The U Pho Thi Library is located in the Sadhammajotika Monastery, the largest centre for Buddhist studies in the city of Thaton, a southern Myanmar hub for holding monastic examinations. The Suyaṅgabhūmi Pariyatti Sāsanahita Trust, a lay group organization, oversees the organization of the exams, in addition to providing lodging and food for monastics who have traveled from afar.
The library includes about 775 palm-leaf manuscripts. The exact figure will be known once they have all been photographed, as some manuscripts are missing.
According to U Kyaw Hlaing, the president of the Trust, the U Pho Thi Library was founded in 1923 by a professor of Burmese literature, U Kyaw Tun, and the wealthy layman, U Pho Thi, to aid monastics in the region with their studies.
In February of 2013, Dr. Sunao Kasamatsu, Dr. Yutaka Kawasaki, and Dr. Aleix Ruiz Falqués joined Dr. William Pruitt in the process of physical preservation, digital documentation, and storage of the manuscripts. U Aung Moe Oo also provided his assistance with this work. Markus Wörgötter, a professional photographer, contributed valuable information about the best camera equipment and how to properly set up the camera, computer, and easel to efficiently and carefully take photos of the manuscripts.
The Trust is now in charge of preserving the physical manuscripts and digitally photographing them. U Nyunt Maung, a retired librarian, led the lay volunteers in traditional manuscript preservation and modern cataloging practices. U Ye Kyi from the University of Yangon’s Central Library assisted U Nyunt Maung with the digital photography and verification of each manuscript’s correct leaf order. U Ye Kyi also shared his expertise in properly wrapping the manuscripts after they were photographed. You can find a more detailed account of the digitizing effort as narrated by Dr. Pruitt here.
The Bagaya Monastery is a significant Buddhist heritage site in Myanmar located just south of Mandalay. While the monastery is no longer active, it has become a popular destination in the country among tourists seeking to admire the beautiful teak architecture and experience a monastic space from years past. In 2016, the monastery’s presiding abbot requested that the large collection of palm-leaf manuscripts stored within the monastery be transferred to the National Library in Nay Pyi Taw out of concern the manuscripts would be stolen or damaged.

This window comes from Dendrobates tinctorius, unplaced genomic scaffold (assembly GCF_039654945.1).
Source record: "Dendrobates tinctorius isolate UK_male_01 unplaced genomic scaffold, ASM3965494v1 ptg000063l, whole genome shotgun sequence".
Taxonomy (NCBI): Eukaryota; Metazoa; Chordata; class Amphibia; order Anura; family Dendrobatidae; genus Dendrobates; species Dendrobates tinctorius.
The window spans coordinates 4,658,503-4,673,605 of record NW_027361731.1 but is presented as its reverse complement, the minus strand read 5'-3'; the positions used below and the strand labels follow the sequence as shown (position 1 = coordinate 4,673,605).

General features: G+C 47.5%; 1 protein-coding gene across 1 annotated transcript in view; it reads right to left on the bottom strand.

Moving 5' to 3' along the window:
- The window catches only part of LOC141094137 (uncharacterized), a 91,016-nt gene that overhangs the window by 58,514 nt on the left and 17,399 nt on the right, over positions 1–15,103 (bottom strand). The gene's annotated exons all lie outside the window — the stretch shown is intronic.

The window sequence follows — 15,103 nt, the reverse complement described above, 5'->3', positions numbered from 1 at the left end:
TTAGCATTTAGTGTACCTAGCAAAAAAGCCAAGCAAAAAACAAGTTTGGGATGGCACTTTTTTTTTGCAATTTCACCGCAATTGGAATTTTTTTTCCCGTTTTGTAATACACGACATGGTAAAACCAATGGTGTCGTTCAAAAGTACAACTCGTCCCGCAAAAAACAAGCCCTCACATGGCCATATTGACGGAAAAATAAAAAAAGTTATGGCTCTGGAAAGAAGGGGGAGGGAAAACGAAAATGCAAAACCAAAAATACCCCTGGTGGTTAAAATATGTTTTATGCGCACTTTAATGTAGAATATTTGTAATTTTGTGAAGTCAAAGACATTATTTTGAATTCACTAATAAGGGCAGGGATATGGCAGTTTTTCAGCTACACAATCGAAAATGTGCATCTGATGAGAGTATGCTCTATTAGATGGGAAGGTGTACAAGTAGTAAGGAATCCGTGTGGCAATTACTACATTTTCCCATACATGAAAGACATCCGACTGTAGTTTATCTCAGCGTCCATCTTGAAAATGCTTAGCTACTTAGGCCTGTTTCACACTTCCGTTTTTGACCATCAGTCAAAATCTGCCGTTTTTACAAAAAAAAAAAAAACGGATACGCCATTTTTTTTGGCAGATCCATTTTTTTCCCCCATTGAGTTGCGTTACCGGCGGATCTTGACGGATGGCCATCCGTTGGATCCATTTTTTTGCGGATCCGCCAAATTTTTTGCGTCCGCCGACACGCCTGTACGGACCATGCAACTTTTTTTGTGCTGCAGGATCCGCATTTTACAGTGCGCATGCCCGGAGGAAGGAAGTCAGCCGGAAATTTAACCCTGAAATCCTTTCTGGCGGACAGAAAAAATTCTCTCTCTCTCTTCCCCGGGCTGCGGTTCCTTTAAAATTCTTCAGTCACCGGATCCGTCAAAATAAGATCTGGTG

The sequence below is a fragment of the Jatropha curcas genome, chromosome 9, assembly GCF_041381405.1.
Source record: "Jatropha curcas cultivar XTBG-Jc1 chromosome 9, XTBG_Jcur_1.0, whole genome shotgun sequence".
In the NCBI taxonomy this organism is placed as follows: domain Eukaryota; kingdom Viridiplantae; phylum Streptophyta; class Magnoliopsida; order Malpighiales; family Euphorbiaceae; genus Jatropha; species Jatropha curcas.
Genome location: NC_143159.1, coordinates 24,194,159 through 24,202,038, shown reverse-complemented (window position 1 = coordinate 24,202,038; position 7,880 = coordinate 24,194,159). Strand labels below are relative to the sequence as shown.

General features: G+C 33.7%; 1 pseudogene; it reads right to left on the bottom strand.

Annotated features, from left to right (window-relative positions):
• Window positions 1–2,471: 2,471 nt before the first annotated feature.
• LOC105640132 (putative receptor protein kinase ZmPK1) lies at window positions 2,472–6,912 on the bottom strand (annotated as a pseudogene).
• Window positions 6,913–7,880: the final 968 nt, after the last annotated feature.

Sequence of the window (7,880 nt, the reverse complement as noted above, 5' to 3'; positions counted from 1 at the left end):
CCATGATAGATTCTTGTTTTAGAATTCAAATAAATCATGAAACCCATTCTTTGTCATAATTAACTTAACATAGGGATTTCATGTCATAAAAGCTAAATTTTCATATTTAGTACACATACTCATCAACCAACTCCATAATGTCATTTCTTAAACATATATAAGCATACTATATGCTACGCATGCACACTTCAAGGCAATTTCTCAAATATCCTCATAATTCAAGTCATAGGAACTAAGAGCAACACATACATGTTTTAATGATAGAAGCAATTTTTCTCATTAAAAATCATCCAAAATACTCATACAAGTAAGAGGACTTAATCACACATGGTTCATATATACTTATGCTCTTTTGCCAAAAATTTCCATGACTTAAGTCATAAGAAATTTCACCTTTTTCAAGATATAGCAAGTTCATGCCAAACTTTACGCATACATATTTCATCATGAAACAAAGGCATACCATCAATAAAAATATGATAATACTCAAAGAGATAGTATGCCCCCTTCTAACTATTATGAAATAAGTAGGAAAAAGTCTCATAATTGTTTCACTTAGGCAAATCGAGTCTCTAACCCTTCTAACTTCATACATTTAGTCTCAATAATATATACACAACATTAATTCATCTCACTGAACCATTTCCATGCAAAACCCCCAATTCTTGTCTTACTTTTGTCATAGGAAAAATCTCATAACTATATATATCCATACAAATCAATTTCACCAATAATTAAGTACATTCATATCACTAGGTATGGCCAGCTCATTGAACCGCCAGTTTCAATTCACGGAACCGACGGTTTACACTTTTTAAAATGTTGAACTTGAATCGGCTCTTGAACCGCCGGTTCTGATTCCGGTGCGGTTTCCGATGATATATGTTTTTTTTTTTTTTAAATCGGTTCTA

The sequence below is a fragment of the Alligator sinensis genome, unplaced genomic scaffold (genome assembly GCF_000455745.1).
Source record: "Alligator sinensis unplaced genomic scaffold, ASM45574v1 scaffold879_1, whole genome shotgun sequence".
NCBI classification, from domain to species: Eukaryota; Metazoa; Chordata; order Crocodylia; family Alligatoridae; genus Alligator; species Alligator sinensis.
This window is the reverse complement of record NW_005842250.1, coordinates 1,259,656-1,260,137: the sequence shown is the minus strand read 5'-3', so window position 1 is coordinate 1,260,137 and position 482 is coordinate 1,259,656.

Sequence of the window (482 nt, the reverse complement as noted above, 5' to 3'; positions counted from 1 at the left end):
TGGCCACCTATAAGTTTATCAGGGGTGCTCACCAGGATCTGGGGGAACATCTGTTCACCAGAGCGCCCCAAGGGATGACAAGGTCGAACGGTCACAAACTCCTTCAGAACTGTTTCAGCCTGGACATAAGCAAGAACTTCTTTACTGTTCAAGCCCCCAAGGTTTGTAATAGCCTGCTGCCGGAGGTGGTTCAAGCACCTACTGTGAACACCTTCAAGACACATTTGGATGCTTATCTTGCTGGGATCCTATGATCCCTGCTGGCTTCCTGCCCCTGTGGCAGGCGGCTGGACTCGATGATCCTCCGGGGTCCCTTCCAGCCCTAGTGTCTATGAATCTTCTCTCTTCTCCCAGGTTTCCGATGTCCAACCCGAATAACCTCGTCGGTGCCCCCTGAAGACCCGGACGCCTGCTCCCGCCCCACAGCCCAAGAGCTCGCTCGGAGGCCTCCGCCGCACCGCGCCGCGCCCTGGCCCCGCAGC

After the transfer, an agreement was established between the National Library and the Pali Text Society, U.K, in 2018 to digitize the Pali texts from the collection making them more easily accessible to scholars domestically and abroad. The Pali and Pali–Burmese manuscripts that were copied before 1850 have been photographed and prepared as Portable Document Format (PDF) using a computer program arranged by Professor Emeritus Yumi Ousaka of Sendai National College of Technology, Sendai, Japan. Dr William Pruitt of the Pali Text Society and U Aung Moe Oo worked alongside Professor Ousaka with the rest of the team to carefully photograph the manuscripts and prepare the PDFs. Daw Mya Oo, the director of the National Library, managed the final documentation and archiving of the PDFs before they were sent to Toronto to be stored in this database.
Primary Digitizing Staff:
Shwe Nwe Soe (Ms), Assistant Librarian
Kay Thwe Thwe Win (Ms), Library Assistant
Wint Kay Khaing (Ms), Library Assistant
Pyae Phyo Aung (Mr), Library Assistant
Nyein Paing (Mr), Library Assistant
Kaung Het Thu (Mr), Library Assistant
Zaw Zaw Aung (Mr), Library Assistant
Win Min Soe (Mr), Library Assistant